Rutger Bregman spoke about this at TEDxMaastricht years ago. In his TED talk he gave many interesting studies and ideas why such a UBI would be a very good idea:

iris scan
To verify yourself as a real human being, you must have your iris scanned by a so-called orb. A chrome bowling ball, with all kinds of infrared cameras, sensors and AI-controlled neural networks that regulates this within 2–3 seconds. The ball was designed by the first designer hired at Apple by chief designer Jony Ive, Thomas Meyerhoffer.

I often use Privium at Schiphol myself. With an eye scan I get through customs within half a minute. That’s where I see the benefits of using biometric data. Nevertheless, there are many critical voices from experts, especially about the fact that all this data is stored centrally. A ‘honey pot’ for hackers.

Don’t catalog eyeballs. Don’t use biometrics for anti-fraud. In fact, don’t use biometrics for anything. — Edward Snowden

On the other hand, such a system already exists within the country with the most inhabitants in the world: India. This is where 99.9% of adults have stored their biometric data, for the ID system Adhaar. In Worldcoin’s privacy statement you can also see that the default setting for users is that no data is stored.

I think the marketing campaign that immediately rewards activated users with a number of Worldcoins is brilliant. Paypal also did this in the beginning and according to the founders this was the breakthrough for mass adoption. I still find the name for the scanning device special: orb is a super criminal from the Marvel comic books. But perhaps this is a nod to traditional financial institutions and governments, because of the disruptive nature of the project.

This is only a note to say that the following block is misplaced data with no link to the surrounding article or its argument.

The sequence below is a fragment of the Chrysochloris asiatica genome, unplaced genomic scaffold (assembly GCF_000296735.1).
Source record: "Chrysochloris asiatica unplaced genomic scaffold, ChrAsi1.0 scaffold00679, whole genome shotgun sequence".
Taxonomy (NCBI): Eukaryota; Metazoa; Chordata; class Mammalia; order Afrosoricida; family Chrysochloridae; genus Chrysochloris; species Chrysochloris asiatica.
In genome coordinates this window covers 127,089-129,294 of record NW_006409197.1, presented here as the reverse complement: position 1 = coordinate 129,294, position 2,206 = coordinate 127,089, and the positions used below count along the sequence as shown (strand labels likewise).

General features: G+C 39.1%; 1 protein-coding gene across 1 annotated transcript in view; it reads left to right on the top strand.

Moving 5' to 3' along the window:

The system itself was praised by one of the most important people in blockchain technology, Ethereum founder Vitalik Butherin, for the many cryptographic elements it contains to ensure security, such as “Zero Knowldege Proofs”, which I wrote about here earlier. In addition, also the cyberpunk elements, such as cutting out traditional financial institutions from the whole and also making governments virtually superfluous.

Big tech is expanding
All these security measures mean that the data must be stored centrally. Not, as is always intended with blockchain technology, decentralized. Critics therefore expressed their concerns about yet another Silicon Valley company, which will have global power, under a so-called inclusive banner. For example, Meta’s products are “built to better bring people together and form stronger relationships”, something that we can sometimes question with all the experience in recent years.

We are seeing more of these kinds of major shifts from tasks that you normally expect in a government to ‘big tech’. Parties such as Amazon, Apple and Google are investing en masse in healthcare and education. You may find this scary, because of ever-increasing power. On the other hand, these parties can offer very effective solutions with their data.

The first integrations have already been launched. For example, you can already log in to Twitter and ChatGPT with your Worldcoin ID. In addition, it has announced an integration with Okta, one of the largest global players in online identity. The first two million users have been onboarded and with the offering of the ‘orb’ in 35 cities in 20 countries, this number will continue to rise considerably in the coming period.

A new revolution in the field of global financial inclusivity or yet another well-tried one-hit wonder? We’ll see in the near future!

Jan Scheele is active in the web3 (blockchain, crypto, NFTs, DeFi) industry since 2013. Besides (former) CEO of a web3 scaleup and founder of an advisory boutique (working for governments, family offices and several multinationals), he is Digital Leader at the World Economic Forum and Board Member at the Blockchain Netherlands Foundation (BCNL). He is writing, consulting, speaking and training regularly about everything web3, all over the world. Furthermore, he is currently finalizing his book about the rise and global impact of blockchain technology.